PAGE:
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Check out a hotel before you check in

Simon Calder’s Travel

Choosing a hotel? I prefer the old-school method of walking along the street. You can check a place out before you check in. And, with no internet intermediaries to take a slice of the transaction, possibly grab a bargain too.

On Saturday 2 March, I embarked on a five-day journey to Poland and Germany. The only elements I had booked: a Ryanair flight from London Stansted to Lodz in the heart of Poland, and a flight back from Berlin. In between, it was a matter of making it up as I went along. In Lodz’s handsome main boulevard, the Hotel Grand lived up to its name: a magnificent marble staircase led to a well-appointed room with weapons-grade WiFi and a Baltic-sized bath. Entering the breakfast room was like wandering into a grand middle-European ballroom – which it is, with the added morning bonus of a buffet piled high with imperial dishes. And all for the price of a decent budget hotel in the UK.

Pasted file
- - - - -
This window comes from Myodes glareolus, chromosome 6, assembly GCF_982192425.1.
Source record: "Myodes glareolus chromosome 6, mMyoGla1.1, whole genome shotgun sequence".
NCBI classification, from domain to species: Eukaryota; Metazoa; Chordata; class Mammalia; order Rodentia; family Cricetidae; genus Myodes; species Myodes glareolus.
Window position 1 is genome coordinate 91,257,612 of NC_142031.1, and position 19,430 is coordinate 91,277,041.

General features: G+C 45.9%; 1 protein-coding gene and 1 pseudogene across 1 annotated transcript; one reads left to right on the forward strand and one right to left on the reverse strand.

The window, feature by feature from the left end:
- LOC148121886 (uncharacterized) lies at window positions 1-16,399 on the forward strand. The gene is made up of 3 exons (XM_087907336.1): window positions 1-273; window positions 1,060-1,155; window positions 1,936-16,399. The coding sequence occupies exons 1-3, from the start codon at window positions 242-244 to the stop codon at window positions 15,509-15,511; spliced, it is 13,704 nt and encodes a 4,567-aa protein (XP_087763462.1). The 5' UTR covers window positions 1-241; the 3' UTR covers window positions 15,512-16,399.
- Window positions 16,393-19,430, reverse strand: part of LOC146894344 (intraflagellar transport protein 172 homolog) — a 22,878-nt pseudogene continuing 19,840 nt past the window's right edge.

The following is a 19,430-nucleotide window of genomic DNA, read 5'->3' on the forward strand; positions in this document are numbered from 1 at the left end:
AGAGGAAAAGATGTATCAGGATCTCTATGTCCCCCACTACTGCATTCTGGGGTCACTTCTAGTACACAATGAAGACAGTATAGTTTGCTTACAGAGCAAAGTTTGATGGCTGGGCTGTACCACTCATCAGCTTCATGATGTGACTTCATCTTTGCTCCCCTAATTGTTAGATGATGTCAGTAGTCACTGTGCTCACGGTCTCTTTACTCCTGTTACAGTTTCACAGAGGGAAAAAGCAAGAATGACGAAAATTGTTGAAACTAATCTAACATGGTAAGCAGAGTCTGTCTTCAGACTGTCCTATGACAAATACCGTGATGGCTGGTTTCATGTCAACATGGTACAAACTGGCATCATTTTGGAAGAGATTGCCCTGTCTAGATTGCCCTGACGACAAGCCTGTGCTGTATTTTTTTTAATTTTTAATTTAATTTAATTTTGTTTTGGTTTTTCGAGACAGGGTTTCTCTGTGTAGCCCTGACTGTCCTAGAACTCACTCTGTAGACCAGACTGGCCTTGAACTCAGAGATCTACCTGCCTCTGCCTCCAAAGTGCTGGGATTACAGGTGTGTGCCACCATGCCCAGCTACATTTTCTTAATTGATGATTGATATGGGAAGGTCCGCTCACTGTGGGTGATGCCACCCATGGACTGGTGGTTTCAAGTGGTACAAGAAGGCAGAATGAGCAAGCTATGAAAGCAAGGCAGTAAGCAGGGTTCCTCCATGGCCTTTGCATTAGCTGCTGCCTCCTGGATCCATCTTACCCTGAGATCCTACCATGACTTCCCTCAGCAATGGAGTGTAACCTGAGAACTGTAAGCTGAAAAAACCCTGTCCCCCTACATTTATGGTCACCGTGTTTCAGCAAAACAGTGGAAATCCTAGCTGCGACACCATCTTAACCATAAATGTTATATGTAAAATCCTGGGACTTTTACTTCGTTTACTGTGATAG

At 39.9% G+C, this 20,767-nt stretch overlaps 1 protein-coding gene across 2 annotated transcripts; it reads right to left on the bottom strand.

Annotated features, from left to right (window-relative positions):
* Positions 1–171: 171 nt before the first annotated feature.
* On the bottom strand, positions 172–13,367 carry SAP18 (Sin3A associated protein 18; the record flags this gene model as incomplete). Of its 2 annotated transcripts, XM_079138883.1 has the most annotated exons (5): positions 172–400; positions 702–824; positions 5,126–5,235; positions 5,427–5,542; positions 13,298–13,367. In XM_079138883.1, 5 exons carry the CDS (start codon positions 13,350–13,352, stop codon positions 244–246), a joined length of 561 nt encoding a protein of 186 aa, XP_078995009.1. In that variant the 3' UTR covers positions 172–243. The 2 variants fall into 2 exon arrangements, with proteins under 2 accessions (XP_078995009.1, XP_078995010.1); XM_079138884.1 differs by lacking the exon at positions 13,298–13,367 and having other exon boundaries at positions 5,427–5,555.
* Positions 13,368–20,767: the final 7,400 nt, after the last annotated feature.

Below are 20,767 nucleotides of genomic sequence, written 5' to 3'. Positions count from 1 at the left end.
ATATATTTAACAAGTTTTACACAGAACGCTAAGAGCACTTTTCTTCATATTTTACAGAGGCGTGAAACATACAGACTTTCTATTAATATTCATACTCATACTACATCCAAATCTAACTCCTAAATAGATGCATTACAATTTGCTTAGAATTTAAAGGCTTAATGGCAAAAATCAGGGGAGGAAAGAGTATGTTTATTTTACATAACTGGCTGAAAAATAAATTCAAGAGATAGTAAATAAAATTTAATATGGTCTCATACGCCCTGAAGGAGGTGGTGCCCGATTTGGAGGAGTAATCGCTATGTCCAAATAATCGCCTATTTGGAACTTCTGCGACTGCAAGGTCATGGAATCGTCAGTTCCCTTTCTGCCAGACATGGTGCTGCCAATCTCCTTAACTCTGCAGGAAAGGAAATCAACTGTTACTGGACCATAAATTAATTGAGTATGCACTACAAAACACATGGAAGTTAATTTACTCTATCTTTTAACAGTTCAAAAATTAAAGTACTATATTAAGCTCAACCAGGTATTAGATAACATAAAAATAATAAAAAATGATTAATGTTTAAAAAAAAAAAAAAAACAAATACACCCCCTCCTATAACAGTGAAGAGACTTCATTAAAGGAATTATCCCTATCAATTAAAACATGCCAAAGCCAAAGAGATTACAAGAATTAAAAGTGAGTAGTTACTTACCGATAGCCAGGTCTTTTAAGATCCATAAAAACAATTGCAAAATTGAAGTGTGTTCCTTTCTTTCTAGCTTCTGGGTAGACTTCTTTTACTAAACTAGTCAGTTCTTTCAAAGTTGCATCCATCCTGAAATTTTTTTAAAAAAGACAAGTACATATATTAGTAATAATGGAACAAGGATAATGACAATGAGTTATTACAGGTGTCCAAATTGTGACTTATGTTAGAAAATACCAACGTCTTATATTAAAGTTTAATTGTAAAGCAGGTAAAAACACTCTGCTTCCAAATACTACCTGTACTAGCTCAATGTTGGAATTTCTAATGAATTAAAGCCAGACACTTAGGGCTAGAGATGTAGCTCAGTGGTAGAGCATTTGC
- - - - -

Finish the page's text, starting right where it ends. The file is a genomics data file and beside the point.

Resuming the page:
Poznan offered similarly outstanding value. I needed reliable communications for some broadcasting. Experience shows that quaint historical properties do not always excel in delivering internet connectivity, so I opted for the Hampton by Hilton on the edge of the lovely Old Town. Four-star quality at two-star prices, with friendly staff who let me linger in the lobby long after check-out time.

Next stop: Eisenhüttenstadt, just across the River Oder, which marks the Polish-German border. (This city is the home for the world’s only Utopia Museum, if you’re wondering what I was doing there). With places to stay thin on the ground, I phoned ahead to book the Hotel Fürstenberg. This is the one “attractively embedded in the Oder landscape”. A few hours later, when I turned up to check in, the place was locked and deserted. After several attempts to call again, the proprietor gave me a code for the key box – where the key to room nine was waiting. “Breakfast is at 7.30am,” she instructed in a manner that invited no further discussion.

At 7.28am, after a night in a room whose thin curtains and tired decor shared some DNA with youth hostels, I walked with trepidation down to breakfast. The well-appointed ground floor filled with cheerful, chatty fellow guests and the proprietor herself: generously tattooed and delighted to make scrambled eggs to order, as well as delivering extra coffee well after 9am.

Final stop: the German…

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